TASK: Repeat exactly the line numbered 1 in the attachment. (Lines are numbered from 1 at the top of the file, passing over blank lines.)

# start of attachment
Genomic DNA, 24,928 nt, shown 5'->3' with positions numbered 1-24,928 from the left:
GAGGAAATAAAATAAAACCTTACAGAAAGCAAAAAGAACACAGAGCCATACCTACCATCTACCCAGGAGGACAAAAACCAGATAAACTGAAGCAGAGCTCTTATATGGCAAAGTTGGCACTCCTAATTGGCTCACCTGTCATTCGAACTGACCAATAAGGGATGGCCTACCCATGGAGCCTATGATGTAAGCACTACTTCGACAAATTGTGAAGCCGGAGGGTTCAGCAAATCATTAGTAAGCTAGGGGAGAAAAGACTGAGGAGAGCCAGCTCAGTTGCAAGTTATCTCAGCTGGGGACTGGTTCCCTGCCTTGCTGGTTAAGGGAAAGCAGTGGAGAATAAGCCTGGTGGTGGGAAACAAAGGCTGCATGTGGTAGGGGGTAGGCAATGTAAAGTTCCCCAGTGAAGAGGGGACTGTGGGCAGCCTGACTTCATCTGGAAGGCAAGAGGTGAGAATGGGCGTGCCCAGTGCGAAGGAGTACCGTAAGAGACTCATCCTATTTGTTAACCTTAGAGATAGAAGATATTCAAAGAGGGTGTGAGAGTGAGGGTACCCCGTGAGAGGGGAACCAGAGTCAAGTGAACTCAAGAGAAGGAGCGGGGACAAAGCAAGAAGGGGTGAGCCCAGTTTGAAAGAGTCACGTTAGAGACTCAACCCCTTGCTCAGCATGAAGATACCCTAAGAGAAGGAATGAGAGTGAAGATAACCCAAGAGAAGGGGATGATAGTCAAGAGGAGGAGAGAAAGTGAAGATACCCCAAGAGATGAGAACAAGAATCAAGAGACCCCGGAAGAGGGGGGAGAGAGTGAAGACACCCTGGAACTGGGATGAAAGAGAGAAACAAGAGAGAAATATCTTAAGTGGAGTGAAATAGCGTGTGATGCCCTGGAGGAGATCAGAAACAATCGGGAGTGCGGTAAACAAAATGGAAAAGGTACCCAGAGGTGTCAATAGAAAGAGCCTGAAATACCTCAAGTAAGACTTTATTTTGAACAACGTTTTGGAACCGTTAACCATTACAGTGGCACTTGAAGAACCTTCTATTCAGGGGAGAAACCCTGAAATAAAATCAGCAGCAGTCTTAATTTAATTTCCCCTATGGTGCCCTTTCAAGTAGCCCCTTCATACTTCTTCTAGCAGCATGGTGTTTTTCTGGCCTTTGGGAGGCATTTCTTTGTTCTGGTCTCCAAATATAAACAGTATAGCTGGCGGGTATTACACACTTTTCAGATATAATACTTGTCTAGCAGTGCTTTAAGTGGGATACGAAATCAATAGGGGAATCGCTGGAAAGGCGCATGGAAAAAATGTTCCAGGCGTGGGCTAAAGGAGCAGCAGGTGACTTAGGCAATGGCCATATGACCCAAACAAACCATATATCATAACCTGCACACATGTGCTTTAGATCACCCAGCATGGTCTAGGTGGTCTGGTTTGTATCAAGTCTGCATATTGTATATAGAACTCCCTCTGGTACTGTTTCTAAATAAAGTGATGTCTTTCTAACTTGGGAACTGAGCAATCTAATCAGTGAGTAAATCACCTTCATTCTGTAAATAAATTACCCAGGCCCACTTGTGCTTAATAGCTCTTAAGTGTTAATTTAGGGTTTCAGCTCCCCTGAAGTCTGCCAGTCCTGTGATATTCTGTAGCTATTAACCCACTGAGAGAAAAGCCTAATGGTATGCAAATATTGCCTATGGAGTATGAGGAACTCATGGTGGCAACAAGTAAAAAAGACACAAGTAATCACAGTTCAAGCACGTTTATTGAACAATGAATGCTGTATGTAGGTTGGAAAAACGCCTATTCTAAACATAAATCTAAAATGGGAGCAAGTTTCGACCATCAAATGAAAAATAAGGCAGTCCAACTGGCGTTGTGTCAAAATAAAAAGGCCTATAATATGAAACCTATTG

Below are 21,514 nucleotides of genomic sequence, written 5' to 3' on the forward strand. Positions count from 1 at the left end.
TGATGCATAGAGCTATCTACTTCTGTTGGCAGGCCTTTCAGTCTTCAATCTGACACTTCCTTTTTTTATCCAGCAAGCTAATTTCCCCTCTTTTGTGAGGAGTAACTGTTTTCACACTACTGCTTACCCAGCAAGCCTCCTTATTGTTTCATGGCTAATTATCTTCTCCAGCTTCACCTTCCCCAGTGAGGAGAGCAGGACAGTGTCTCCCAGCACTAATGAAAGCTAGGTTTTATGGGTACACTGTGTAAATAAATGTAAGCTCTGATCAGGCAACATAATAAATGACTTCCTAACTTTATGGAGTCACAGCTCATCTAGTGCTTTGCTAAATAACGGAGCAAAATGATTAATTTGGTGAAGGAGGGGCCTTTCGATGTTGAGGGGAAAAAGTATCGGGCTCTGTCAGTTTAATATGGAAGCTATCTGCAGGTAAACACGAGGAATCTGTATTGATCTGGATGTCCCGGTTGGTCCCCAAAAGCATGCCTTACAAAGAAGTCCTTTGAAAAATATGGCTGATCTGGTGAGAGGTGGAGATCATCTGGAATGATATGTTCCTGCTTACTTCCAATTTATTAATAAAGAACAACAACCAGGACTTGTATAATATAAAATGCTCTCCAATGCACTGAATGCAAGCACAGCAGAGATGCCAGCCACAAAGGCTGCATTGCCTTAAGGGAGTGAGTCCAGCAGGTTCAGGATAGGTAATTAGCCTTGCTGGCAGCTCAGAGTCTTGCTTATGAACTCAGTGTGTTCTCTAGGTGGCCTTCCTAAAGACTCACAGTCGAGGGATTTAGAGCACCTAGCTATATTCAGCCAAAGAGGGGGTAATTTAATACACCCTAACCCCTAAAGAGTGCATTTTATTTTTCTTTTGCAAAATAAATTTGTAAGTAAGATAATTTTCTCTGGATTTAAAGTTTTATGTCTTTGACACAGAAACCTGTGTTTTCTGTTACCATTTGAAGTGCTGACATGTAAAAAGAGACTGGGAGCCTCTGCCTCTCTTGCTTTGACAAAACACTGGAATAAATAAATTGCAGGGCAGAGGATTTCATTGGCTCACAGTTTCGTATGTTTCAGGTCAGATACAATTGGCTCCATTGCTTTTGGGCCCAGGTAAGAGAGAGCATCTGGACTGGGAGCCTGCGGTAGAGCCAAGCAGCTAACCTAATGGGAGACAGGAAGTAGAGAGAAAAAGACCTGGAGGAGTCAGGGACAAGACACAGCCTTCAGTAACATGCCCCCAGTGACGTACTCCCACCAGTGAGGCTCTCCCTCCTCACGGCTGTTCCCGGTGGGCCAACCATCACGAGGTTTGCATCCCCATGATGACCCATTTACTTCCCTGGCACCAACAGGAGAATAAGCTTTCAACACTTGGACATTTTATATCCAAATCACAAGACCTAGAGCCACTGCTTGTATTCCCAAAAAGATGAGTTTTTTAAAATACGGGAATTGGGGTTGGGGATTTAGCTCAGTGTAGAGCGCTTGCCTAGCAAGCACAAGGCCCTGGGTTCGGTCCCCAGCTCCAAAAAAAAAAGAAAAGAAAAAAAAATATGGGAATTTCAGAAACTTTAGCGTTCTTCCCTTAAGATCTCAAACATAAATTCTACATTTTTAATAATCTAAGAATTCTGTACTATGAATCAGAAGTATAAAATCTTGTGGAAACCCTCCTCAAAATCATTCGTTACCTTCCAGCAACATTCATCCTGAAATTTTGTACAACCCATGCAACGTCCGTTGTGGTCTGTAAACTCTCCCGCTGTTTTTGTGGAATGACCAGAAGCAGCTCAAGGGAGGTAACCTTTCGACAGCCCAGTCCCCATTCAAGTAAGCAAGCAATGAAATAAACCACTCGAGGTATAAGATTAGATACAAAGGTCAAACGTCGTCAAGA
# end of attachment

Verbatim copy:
Genomic DNA, 24,928 nt, shown 5'->3' with positions numbered 1-24,928 from the left: